Based on this description, one would assume about 300 feet of gain, which is basically nothing when you run in the Colorado mountains. Well, foreshadow. They lied!!

Backing up, this area of Colorado about ten miles outside of Leadville is a place I fell in love with when I did the TransRockies Run last year. We stayed here for two nights. There is no cell reception and it feels remote. Here is one of my all time favorite pictures - Sylvie and I chilling after running 24 miles. And, after I did my first beer mile (I didn't even throw up!)

My last post was about 3 weeks ago. That's the longest absence I've taken from blogging in 8 years. What? You didn't even know I was gone? Thanks a lot.

I could make up a bunch of reasons for not writing - like I was out of town (only four days) or that I'm too busy (not really) or that I've gotten my period twice in the past three weeks (at least I'm not pregnant x 2) or that I'm running so much (a whopping 20 miles per week), but the real reason is that I just haven't felt inspired.

I've thought about it and I don't know why.

And, it's not just blogging. It's my "real" job too. No, I don't at all feel depressed. I just feel blah. 

The good news is I am inspired to run and to cycle. And, to see friends and to be outside and to eat a lot and to travel.

Here's me traveling and feeling inspired.

Grey Goose dirty martinis definitely inspire as well (with blue cheese stuffed olives of course):

I'm not going to get all crazy and down on myself about not being motivated in certain areas. But, I am...
I love these posts. We go to happy hour and I spill my guts to you and you look at me like I'm a freak, but pretend to be interested anyway. Thanks for that. Today I read something that gave tips if you don't know how to make conversation (loser!). Ask about FORD:


So, I'll tell you about some of these things tonight at happy hour and don't be offended if I don't ask you one f*cking thing about yourself. Because it's my blog, dammit.

If we were at happy hour together, I would tell you that running and I are having a true love affair lately. No, we don't make love in the middle of the trail, but we do connect and feel good together. Part of this is that I'm not forcing it - I'm just going with what feels good. It's not all perfect and it's not all fast, but it's working. This is me running. Because you've never seen a picture of me running before.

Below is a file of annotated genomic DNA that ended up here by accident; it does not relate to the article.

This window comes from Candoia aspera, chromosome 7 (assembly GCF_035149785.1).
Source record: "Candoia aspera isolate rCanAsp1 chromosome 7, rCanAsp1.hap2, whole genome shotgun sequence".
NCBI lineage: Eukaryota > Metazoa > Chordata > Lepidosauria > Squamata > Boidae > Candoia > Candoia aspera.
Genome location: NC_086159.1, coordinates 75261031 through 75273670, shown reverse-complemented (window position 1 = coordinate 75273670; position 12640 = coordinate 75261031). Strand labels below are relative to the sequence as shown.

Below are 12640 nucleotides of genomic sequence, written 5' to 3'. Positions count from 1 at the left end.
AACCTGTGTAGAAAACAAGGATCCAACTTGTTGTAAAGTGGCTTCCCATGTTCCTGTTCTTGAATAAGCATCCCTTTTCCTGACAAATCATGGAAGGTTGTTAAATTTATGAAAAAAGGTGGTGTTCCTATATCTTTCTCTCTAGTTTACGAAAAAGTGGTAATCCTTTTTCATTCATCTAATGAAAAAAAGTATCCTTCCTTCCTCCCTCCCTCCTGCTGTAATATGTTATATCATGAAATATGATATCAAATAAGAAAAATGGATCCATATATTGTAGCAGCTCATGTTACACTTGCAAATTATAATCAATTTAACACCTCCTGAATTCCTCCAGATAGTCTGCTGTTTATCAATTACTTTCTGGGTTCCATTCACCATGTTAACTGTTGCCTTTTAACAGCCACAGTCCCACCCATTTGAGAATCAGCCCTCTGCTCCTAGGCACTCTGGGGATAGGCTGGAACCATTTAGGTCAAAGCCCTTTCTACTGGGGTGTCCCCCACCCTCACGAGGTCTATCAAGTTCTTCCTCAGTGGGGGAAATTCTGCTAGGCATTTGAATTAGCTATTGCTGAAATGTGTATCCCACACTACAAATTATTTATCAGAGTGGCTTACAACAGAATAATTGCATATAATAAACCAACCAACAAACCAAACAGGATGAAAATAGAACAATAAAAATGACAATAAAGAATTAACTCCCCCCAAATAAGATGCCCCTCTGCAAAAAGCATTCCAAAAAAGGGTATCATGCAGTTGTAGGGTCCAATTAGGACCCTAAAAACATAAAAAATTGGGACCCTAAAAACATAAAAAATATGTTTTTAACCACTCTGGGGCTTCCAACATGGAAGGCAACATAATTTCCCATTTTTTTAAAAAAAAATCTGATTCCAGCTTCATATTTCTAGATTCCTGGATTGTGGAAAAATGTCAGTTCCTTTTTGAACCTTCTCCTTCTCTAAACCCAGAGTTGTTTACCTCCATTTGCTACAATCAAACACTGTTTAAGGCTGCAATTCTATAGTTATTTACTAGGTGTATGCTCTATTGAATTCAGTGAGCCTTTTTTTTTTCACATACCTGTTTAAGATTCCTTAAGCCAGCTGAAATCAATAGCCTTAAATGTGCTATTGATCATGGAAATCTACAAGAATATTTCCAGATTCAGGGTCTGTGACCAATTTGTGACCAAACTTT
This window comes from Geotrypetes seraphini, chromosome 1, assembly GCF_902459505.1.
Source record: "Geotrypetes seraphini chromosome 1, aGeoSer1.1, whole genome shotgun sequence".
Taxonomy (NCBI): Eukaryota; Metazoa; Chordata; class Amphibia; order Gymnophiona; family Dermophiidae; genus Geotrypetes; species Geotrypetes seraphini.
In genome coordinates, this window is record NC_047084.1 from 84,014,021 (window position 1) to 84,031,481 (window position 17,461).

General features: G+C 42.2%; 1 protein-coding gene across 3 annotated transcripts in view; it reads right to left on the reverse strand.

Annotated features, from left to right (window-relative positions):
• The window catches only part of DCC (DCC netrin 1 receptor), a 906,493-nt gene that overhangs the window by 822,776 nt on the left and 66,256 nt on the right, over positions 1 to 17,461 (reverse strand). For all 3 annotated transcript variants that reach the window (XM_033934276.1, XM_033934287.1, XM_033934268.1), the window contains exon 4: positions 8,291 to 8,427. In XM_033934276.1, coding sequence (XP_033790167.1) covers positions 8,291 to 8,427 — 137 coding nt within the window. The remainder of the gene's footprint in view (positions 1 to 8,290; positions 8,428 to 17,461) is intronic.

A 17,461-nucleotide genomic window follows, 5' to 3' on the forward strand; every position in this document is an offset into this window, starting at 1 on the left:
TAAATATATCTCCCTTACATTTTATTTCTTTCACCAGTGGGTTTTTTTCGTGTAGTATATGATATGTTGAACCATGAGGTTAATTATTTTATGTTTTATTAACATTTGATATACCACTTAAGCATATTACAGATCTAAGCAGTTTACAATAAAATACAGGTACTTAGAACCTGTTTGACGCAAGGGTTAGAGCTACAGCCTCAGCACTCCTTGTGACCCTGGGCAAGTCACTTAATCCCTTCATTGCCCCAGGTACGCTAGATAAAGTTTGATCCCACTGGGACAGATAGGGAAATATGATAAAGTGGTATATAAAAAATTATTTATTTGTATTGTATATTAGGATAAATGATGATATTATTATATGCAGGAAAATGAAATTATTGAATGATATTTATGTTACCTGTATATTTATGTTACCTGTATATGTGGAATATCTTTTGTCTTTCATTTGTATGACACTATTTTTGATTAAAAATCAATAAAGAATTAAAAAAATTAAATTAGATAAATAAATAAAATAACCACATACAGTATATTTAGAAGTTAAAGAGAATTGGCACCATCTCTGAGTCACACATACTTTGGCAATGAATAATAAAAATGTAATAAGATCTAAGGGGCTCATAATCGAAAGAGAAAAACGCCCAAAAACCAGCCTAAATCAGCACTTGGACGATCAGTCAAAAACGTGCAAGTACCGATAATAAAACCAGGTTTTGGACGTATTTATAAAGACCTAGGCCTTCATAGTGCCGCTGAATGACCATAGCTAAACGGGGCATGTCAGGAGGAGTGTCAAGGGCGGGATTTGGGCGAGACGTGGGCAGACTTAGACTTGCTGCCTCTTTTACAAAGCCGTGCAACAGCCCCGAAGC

If we were on our second drink, I would tell you that I love doing hospice volunteer work, but this week it kind of got to me and I just didn't want to be with dying people. As much as it is uplifting to be with Heidi and to make someone feel better, the weight...
I ran a race last weekend, but something tells me it didn't really happen unless I blog about it.

Have you noticed I haven't been blogging as much? I didn't think so. Hard to imagine you don't live and breathe by my blog. Life gets in the way. Like work and teenagers and dogs and cats and running and cleaning up the soy sauce that spilled all over the fridge that no one else seems to want to clean up.

Then there is a part of me that wonders if I've jumped the shark here on this blog (< that's an old expression from Happy Days, which only old people like me know. Click on it if you need to know what it means you young shit).

I mean, I think I've written about every running angle possible on this blog from soiling oneself to Ironman reports to how one's period affects their running. And, I'm not paid to blog. Ad Sense stopped paying me a while ago. I think they thought I was too raunchy. Well, screw them. PENIS! BUTTHOLE! And, I don't love sponsored posts. So, there you have it. I'm blog poor.

But, I hang onto this little corner of the Internet because I like you all - my few readers who have stuck around. I like sharing with you. And I like your comments. And I love to write.

Back to the race report.

Today I was listening to a podcast - Tim Ferriss (one of my most favorite authors and pod casters, and I dare say I would definitely love him in person) was interviewing Phil Keoghan, host of the Amazing Race. At first I was like...meh...not too exciting, but I knew if Tim had that guy on the show - well, he must be something. Because Tim only has people who are influencers - people who can change the way we think and act for the better.

And Phil is something. Damn. Go listen right now.

I haven't quite finished the episode, but one of my take-aways is in regard to optimism.

Optimism. Do you have it?